USS Bremerton (CA-130)
USS Bremerton off San Francisco, in 1955
|Namesake||City of Bremerton, Washington|
|Builder||New York Shipbuilding Corporation|
|Laid down||1 February 1943|
|Launched||2 July 1944|
|Commissioned||29 April 1945|
|Decommissioned||9 April 1948|
|Recommissioned||23 November 1951|
|Decommissioned||29 July 1960|
|Stricken||1 October 1973|
|Fate||Scrapped, October 1973|
|Notes||Bell at the Bremerton Naval Shipyard Museum|
|Class and type||Baltimore-class heavy cruiser|
|Length||673 ft 5 in|
|Beam||70 ft 10 in|
|Draft||26 ft 10 in|
|Complement||1042 officers and enlisted|
Construction and career
She was laid down by the New York Shipbuilding Corporation at Camden in New Jersey on 1 February 1943, launched on 2 July 1944 by Miss Elizabeth K. McGowan and commissioned on 29 April 1945, Captain John Boyd Mallard in command.
Bremerton left Norfolk for her shakedown cruise in the waters off Guantanamo Bay, Cuba, 29 May 1945. Toward the end of the shakedown period she served as flagship for Admiral Jonas Ingram, Commander-in-Chief of the Atlantic Fleet, during his South American tour of inspection. She returned to the United States and engaged in experimental work at Casco Bay, Maine, from 22 July to 2 October 1945.
On 7 November 1945 she sailed to Guantanamo Bay for further training. She then proceeded to Pearl Harbor en route for duty in the 7th Fleet. Bremerton arrived at Pearl Harbor 15 December 1945 and Inchon, Korea, 4 January 1946. She operated in the Far East until 20 November 1946, when she arrived at San Pedro, Calif. She participated in type training and made one reserve training cruise off the west coast before placed out of commission in reserve at San Francisco 9 April 1948.
Korean War Service
Bremerton was recommissioned 23 November 1951. After refresher training she joined the 7th Fleet for her first cruise of the Korean War zone. Her guns blasted enemy lines at Wonsan, Kojo, Chongjin, and Changjon Hang, Korea. On 13 September 1952 she was relieved and returned to Long Beach.
Seven months were devoted to overhaul, drills, and gunnery exercises, and then on 5 April 1953 Bremerton again departed Long Beach for a tour with the 7th Fleet. Upon joining TF 77 her guns pounded enemy installations, troops, and railroads in Korea.
Completing this tour in November 1953, Bremerton returned to Long Beach and commenced a shipyard overhaul. With overhaul completed, she conducted extensive training and then departed for another tour of the Western Pacific 14 May 1954. On 4 April 1954 Commander Will P. Starnes assumed duties as Executive Officer and on 17 October 1954 Bremerton returned to Long Beach and was granted a thirty-day rest before continuing drills and gunnery exercises off Southern California coast.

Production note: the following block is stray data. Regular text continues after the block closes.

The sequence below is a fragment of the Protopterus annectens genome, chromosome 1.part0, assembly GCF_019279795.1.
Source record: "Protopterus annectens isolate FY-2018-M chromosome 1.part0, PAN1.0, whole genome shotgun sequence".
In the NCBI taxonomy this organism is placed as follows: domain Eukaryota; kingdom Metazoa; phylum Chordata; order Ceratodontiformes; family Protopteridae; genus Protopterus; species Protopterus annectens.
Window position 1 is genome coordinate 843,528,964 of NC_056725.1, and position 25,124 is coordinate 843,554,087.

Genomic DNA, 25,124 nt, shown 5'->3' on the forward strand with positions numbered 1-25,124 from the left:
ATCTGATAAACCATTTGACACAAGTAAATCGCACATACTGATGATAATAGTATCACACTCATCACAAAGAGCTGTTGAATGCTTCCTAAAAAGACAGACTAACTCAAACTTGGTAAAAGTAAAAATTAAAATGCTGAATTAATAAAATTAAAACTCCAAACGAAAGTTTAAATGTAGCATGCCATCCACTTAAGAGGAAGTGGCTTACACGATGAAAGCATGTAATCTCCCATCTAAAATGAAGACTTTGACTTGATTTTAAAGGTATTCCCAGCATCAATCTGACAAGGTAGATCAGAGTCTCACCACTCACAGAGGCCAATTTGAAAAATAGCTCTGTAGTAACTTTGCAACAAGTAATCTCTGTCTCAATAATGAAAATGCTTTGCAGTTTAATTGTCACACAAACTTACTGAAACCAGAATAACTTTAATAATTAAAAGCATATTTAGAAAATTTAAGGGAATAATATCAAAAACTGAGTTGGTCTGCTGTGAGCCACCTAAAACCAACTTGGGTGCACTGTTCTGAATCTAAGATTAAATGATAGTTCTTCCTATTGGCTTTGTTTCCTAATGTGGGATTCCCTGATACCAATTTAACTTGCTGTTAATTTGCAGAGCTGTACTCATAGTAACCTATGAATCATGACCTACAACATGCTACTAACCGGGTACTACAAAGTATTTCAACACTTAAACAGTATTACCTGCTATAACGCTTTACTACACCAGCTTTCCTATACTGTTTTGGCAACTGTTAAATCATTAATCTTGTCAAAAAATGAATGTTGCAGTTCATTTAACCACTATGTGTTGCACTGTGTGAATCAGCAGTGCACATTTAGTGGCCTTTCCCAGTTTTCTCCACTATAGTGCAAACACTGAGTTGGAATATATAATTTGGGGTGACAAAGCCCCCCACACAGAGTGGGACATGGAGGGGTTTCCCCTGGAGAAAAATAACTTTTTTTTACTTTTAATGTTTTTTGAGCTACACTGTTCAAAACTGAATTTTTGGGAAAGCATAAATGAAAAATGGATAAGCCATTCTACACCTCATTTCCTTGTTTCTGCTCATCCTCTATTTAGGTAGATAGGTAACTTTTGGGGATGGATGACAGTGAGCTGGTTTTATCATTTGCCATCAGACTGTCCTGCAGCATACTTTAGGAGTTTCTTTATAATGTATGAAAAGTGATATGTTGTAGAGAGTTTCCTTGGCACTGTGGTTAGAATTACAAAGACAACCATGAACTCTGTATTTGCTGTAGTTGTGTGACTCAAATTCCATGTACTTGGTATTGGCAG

Post Korean War
In January 1955, Bremerton proceeded to Mare Island Navy Yard at Vallejo, California, for her regular overhaul period. At Mare Island Bremerton underwent a thorough revamping under the Navy's high-geared program of improved habitability and fighting efficiency.
On 12 July 1955 after a rigid training period, Bremerton again sailed for duties in the Far East. On this trip to the Western Pacific, Bremerton served as the flagship for Rear Admiral D. M. Tyree, Commander Cruiser Division One, later relieved by Rear Admiral H. L. Collins. For two weeks in October she served as temporary flagship for Vice Admiral A. M. Pride, Commander Seventh Fleet, in Keelung, Formosa. During this Far Eastern tour, Bremerton participated in five operations with Task Force 77. For her operations with Nationalist Forces she earned her second China Service Medal. While in Formosa, her crew participated in the Chinese Nationalist celebration of Double Ten Day with Chiang Kai-Shek presiding.
On 10 January 1956 while the Bremerton was in Yokosuka, Commander Robert M. Brownlie assumed duties as Bremerton's Executive Officer. Then on 12 February Bremerton returned home to Long Beach, California, and on 28 February Captain Charles C. Kirkpatrick assumed command. Bremerton was awarded a white "E" and a green "E" for excellence for winning the Battle Efficiency competition among cruisers of the Pacific Fleet for the fiscal year 1956 and on 1 September 1956, Command was assumed by Captain Raymond H. Bass.
On 6 November 1956 Bremerton left her home port of Long Beach for the Orient once more, but this time going via Melbourne, Australia and the XVI Olympiad. Besides Australia, Bremerton visited Redondo Beach, Monterey, Victoria, British Columbia, Seattle, Pearl Harbor, Guam, Kwajalein Atoll, the Japanese ports of Yokosuka, Kobe, Beppu, Okinawa, Keelung, Formosa, Kaohsiung, Taiwan, the cities Manilla and Olongapo in the Philippines, Hong Kong and Dingalon Bay. Bremerton returned to Long Beach in May 1957. Around this time she and sister ship Rochester were selected for conversion to Albany-class guided missile cruisers, but funding was deleted from the Navy's budget. She continued on in service for a few more years after the conversion was cancelled.
Bremerton was decommissioned on 29 July 1960 after serving a total of 11.5 years in commissioned service. She lingered in the mothball fleet but was stricken from the Naval Vessel Register on 1 October 1973, along with several of her sister ships. Sold to Zidell Explorations Corp., Portland Oregon on 11 July 1974.
- American Campaign Medal
- World War II Victory Medal
- Navy Occupation Medal
- China Service Medal
- National Defense Service Medal
- Korean Service Medal with two battle stars
- United Nations Korea Medal
- This article incorporates text from the public domain Dictionary of American Naval Fighting Ships. The entry can be found here.
- Photo gallery of USS Bremerton at NavSource Naval History